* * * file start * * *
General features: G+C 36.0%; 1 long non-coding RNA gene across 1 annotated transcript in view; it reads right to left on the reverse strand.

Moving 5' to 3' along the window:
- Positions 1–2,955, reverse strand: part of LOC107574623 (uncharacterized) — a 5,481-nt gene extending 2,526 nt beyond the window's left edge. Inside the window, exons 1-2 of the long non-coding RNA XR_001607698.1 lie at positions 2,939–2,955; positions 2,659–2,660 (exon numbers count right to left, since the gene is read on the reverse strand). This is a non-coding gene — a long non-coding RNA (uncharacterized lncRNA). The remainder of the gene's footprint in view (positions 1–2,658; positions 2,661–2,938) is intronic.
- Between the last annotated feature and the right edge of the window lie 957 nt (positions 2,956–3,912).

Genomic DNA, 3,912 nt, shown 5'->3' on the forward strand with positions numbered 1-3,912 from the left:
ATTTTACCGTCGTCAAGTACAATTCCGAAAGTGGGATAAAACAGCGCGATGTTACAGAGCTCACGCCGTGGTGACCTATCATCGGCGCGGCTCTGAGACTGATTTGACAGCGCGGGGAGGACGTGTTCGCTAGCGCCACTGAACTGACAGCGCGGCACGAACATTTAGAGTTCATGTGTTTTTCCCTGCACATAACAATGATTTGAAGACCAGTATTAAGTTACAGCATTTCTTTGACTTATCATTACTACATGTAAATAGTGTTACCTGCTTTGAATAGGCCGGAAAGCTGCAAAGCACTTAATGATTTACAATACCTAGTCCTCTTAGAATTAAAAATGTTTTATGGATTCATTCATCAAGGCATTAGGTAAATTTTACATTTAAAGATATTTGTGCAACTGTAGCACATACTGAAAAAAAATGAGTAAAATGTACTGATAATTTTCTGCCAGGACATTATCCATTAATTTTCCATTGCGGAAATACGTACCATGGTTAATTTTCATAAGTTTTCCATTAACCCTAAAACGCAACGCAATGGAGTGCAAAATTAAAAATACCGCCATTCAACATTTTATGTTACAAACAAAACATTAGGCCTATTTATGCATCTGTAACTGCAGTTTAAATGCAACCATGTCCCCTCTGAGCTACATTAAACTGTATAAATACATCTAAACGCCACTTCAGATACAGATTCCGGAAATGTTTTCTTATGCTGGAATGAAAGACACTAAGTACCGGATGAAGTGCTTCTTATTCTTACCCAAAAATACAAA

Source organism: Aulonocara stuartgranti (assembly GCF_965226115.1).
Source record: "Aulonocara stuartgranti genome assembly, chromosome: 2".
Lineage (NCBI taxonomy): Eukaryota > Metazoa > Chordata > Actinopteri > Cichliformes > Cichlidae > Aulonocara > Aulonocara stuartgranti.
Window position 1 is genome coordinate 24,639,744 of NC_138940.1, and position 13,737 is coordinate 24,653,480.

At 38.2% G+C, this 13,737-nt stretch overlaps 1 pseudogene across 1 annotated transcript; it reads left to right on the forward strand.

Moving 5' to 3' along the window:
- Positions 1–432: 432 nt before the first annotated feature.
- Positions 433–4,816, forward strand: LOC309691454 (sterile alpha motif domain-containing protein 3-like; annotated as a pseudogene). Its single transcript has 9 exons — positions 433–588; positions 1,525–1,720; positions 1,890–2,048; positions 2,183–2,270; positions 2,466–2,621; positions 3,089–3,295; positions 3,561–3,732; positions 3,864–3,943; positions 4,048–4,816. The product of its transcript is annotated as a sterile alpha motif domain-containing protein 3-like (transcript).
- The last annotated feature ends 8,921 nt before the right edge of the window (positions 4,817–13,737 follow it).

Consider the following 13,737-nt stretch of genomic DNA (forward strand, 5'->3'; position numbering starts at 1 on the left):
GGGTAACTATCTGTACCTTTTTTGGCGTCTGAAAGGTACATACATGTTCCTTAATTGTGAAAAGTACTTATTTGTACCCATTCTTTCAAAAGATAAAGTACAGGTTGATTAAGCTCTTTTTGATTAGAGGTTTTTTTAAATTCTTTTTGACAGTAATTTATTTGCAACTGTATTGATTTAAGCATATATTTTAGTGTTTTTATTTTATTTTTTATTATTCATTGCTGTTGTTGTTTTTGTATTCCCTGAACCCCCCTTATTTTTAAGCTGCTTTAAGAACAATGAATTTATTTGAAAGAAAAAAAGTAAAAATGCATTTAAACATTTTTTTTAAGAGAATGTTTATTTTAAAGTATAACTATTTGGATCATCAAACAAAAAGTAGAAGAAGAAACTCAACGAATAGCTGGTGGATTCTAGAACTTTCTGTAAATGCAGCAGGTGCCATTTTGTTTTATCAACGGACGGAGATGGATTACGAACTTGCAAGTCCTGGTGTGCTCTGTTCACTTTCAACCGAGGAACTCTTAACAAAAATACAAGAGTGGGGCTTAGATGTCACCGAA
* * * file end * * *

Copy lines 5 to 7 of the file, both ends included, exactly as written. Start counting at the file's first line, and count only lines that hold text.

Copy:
Genomic DNA, 3,912 nt, shown 5'->3' on the forward strand with positions numbered 1-3,912 from the left:
ATTTTACCGTCGTCAAGTACAATTCCGAAAGTGGGATAAAACAGCGCGATGTTACAGAGCTCACGCCGTGGTGACCTATCATCGGCGCGGCTCTGAGACTGATTTGACAGCGCGGGGAGGACGTGTTCGCTAGCGCCACTGAACTGACAGCGCGGCACGAACATTTAGAGTTCATGTGTTTTTCCCTGCACATAACAATGATTTGAAGACCAGTATTAAGTTACAGCATTTCTTTGACTTATCATTACTACATGTAAATAGTGTTACCTGCTTTGAATAGGCCGGAAAGCTGCAAAGCACTTAATGATTTACAATACCTAGTCCTCTTAGAATTAAAAATGTTTTATGGATTCATTCATCAAGGCATTAGGTAAATTTTACATTTAAAGATATTTGTGCAACTGTAGCACATACTGAAAAAAAATGAGTAAAATGTACTGATAATTTTCTGCCAGGACATTATCCATTAATTTTCCATTGCGGAAATACGTACCATGGTTAATTTTCATAAGTTTTCCATTAACCCTAAAACGCAACGCAATGGAGTGCAAAATTAAAAATACCGCCATTCAACATTTTATGTTACAAACAAAACATTAGGCCTATTTATGCATCTGTAACTGCAGTTTAAATGCAACCATGTCCCCTCTGAGCTACATTAAACTGTATAAATACATCTAAACGCCACTTCAGATACAGATTCCGGAAATGTTTTCTTATGCTGGAATGAAAGACACTAAGTACCGGATGAAGTGCTTCTTATTCTTACCCAAAAATACAAA

Source organism: Aulonocara stuartgranti (assembly GCF_965226115.1).